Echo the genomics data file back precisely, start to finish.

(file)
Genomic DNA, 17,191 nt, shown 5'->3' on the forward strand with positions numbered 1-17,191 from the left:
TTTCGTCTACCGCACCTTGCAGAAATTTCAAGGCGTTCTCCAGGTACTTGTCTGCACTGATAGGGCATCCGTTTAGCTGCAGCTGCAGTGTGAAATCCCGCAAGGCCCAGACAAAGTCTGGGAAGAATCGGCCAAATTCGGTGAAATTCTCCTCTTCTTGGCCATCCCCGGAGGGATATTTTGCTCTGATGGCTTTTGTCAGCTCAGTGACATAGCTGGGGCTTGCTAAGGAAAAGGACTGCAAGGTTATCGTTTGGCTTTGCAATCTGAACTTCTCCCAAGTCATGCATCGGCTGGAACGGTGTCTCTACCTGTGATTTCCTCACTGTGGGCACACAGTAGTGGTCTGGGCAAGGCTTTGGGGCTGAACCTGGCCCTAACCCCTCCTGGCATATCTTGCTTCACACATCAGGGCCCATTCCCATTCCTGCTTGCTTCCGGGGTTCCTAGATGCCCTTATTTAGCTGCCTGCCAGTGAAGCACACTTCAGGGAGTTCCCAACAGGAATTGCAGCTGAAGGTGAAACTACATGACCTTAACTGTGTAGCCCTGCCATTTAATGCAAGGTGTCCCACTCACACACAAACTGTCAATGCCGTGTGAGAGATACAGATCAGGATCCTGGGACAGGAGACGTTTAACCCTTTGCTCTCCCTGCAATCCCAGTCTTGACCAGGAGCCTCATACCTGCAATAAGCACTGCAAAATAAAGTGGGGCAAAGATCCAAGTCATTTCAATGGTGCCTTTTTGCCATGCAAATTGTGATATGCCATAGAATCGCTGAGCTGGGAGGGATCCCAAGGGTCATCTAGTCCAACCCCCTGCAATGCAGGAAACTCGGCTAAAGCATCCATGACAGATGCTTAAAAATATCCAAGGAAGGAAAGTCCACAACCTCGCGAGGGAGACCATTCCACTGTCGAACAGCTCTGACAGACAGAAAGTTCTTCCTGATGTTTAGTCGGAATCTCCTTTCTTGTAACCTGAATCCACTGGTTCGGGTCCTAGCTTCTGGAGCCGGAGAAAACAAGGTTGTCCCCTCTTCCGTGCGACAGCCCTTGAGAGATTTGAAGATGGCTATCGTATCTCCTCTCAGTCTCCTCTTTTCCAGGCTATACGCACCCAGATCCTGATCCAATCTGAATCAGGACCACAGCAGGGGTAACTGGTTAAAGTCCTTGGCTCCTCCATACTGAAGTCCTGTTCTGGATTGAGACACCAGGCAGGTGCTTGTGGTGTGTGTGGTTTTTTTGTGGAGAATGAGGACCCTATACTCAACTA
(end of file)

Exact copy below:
Genomic DNA, 17,191 nt, shown 5'->3' on the forward strand with positions numbered 1-17,191 from the left:
TTTCGTCTACCGCACCTTGCAGAAATTTCAAGGCGTTCTCCAGGTACTTGTCTGCACTGATAGGGCATCCGTTTAGCTGCAGCTGCAGTGTGAAATCCCGCAAGGCCCAGACAAAGTCTGGGAAGAATCGGCCAAATTCGGTGAAATTCTCCTCTTCTTGGCCATCCCCGGAGGGATATTTTGCTCTGATGGCTTTTGTCAGCTCAGTGACATAGCTGGGGCTTGCTAAGGAAAAGGACTGCAAGGTTATCGTTTGGCTTTGCAATCTGAACTTCTCCCAAGTCATGCATCGGCTGGAACGGTGTCTCTACCTGTGATTTCCTCACTGTGGGCACACAGTAGTGGTCTGGGCAAGGCTTTGGGGCTGAACCTGGCCCTAACCCCTCCTGGCATATCTTGCTTCACACATCAGGGCCCATTCCCATTCCTGCTTGCTTCCGGGGTTCCTAGATGCCCTTATTTAGCTGCCTGCCAGTGAAGCACACTTCAGGGAGTTCCCAACAGGAATTGCAGCTGAAGGTGAAACTACATGACCTTAACTGTGTAGCCCTGCCATTTAATGCAAGGTGTCCCACTCACACACAAACTGTCAATGCCGTGTGAGAGATACAGATCAGGATCCTGGGACAGGAGACGTTTAACCCTTTGCTCTCCCTGCAATCCCAGTCTTGACCAGGAGCCTCATACCTGCAATAAGCACTGCAAAATAAAGTGGGGCAAAGATCCAAGTCATTTCAATGGTGCCTTTTTGCCATGCAAATTGTGATATGCCATAGAATCGCTGAGCTGGGAGGGATCCCAAGGGTCATCTAGTCCAACCCCCTGCAATGCAGGAAACTCGGCTAAAGCATCCATGACAGATGCTTAAAAATATCCAAGGAAGGAAAGTCCACAACCTCGCGAGGGAGACCATTCCACTGTCGAACAGCTCTGACAGACAGAAAGTTCTTCCTGATGTTTAGTCGGAATCTCCTTTCTTGTAACCTGAATCCACTGGTTCGGGTCCTAGCTTCTGGAGCCGGAGAAAACAAGGTTGTCCCCTCTTCCGTGCGACAGCCCTTGAGAGATTTGAAGATGGCTATCGTATCTCCTCTCAGTCTCCTCTTTTCCAGGCTATACGCACCCAGATCCTGATCCAATCTGAATCAGGACCACAGCAGGGGTAACTGGTTAAAGTCCTTGGCTCCTCCATACTGAAGTCCTGTTCTGGATTGAGACACCAGGCAGGTGCTTGTGGTGTGTGTGGTTTTTTTGTGGAGAATGAGGACCCTATACTCAACTA